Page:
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Rule #2 of Child Abuse:

Rule #2 of Child Abuse:

It's Everywhere and Nowhere

I thought my mother was just strict. Sometimes deep down I knew she was overreacting but you can't think that for too long. It'll take hold and you might just find yourself saying it to her. Out loud. And it wouldn't make anything better. No one saw you. No one stepped out to help. 

My mother has undiagnosed Narcissistic Personality Disorder. Most of those with NPD are undiagnosed. They do not accept the fact that they need help. People with NPD use those around them. They use them for emotional validation. They are vampires. They suck their prey until there is nothing left, until the other person is as messed up as they are. My mother kept going back to her parents, trying to build a relationship, trying to get an apology or a reason. She tried to get them to love her, to get us to love them.

We were a good family. Four girls. Smart. Athletic. Well-behaved. Decently good looking. But we were living in a cycle of constant abuse and didn't even know it. My mother would never abuse her children!! She was abused. There was no way she would hit her children with a belt. 

Child abuse is everywhere. 

Child abuse isn't relegated to back alleys and broken limbs. Child abuse isn't perpetrated solely by any class, race, religion, or creed. There is evil in people, evil that doesn't care about sides. Your neighbor drives a nice car, his lawn is mowed, his wife goes to weekly yoga, their children play in the yard. But facades aren't like marble temples, they don't need to last forever. They just have to stand up to the passing interest of outsiders. Because we want to think that nice church going families don't have secrets. 

Child abuse is nowhere. 

I saw an advertisement recently. A child holding onto an adult's hand. The child was smiling. But at a lower level, 45 inches to be precise, the child was bruised and battered and magically 911 and a little blurb appeared entreating the child to ask for help. I would never have called. I wasn't bruised. Not on the outside. I wasn't that little kid. I did well in school. My mother just blew up...a lot. She was the one in power. I thought she knew what she was doing and where the line was. That's why child abuse is nowhere. No one looks for anything but bruises and bleeding and broken bones. If they look at all.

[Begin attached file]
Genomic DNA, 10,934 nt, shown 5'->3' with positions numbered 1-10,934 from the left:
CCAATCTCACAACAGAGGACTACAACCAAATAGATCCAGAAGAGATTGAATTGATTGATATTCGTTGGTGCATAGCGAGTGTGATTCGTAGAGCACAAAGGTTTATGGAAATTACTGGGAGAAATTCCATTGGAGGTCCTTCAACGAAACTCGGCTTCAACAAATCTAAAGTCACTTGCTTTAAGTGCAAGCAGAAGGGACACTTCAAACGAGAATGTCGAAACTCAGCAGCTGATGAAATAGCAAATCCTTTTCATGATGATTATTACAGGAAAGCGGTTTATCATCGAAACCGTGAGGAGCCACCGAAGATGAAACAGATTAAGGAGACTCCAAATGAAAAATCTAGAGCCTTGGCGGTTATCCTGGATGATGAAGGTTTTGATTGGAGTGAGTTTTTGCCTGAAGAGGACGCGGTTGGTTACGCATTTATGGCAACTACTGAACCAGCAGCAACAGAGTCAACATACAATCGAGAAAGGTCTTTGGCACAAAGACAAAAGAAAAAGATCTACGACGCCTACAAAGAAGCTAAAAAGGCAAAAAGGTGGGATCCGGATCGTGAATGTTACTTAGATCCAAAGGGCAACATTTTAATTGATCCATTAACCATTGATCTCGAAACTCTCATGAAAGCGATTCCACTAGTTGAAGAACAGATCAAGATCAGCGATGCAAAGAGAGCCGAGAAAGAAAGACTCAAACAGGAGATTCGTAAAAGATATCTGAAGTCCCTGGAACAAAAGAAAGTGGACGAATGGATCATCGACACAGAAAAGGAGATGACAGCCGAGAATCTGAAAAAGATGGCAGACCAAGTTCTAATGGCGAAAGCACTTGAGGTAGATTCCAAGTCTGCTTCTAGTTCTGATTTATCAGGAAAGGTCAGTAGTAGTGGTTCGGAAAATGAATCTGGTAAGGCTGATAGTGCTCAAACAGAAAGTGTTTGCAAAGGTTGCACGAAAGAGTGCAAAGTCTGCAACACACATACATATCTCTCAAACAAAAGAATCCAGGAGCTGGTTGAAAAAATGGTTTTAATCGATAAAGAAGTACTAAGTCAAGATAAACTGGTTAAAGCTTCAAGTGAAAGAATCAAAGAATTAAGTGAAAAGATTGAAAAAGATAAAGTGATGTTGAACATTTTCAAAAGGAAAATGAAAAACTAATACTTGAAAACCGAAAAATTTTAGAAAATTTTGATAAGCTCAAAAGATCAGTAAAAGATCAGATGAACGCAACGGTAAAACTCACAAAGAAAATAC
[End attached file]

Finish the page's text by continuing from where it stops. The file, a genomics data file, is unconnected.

There's a giant bedazzled blue ribbon on the side of the Colorado State Capitol. There are blue pinwheels all over the entrance to the Denver Zoo. But what do they do? Pretty decorations for school children to ooh and ahh over? They are the trappings of a culture that must publicly acknowledge that it's "that time of the year" without taking any responsibility. They mean nothing and they do nothing and they help no one. 

After all, my mother flew the blue flag too. 

Part 3 Coming Friday

Rule #1 of Child Abuse: It Never Looks Like it Should

Rule #1 of Child Abuse: It Never Looks Like it Should

Rule #1: It Never Looks Like it Should

My Mother: Flyer of the Blue Flag

In the mid 1960s a little girl was born. From outside the family looked normal. The father was career Air Force and the mother did a good impression of a stay-at-home mom. A dark secret lay hidden under a blanket of Catholicism and disinformation. It was a secret that Air Force counsellors passed over when the children came back from the hospital with one too many broken bones. 

My mother told it to me when I was eleven. It was supposed to be this 'coming of age' trip where I learned the truth about her past and my own body. It was horrifying listening to her memories of her childhood. What she spoke about scared me. Physical, emotional, and sexual abuse. Her mothers tacit acceptance of the situation. 

Only when I was much older did I realize the extent of the trauma inflicted. I thought of a scared eleven-year-old girl forced to bear burdens that should have sat on an adult’s shoulders. I was sorry for her. I cried for hours for her, for the loss of her innocence and for the pain. She smiled as I cried. 

She was the victim of child abuse. My mother waved the blue flag, the blue ribbon. After all, April is child abuse prevention month. I thought the blue ribbon meant something to her. It meant that she survived and got out. But our family too held a dark secret. So secret my father didn't even know. 

All the time she flew the blue flag and drove around town with it waving in the wind, tied to the antenna of her car, she was abusing her own children. Oh, but she was smart. There weren't any trips to the emergency room. We did well in school. We were well behaved. But we were tortured. She knew how to buck the system that deserted her.

We never knew when she might blow up. We never knew when the time was ripe for one of her rages. We were always on high alert. It happened once while working on the ranch, she nearly dislocated my hip with the tractor she was driving.

We were terrified. But we loved her. She could be nice and good when it suited her and you wanted to please her, wanted to be good so the pain and suffering would be end. So we could all be happy. 

Part 2 Coming Wednesday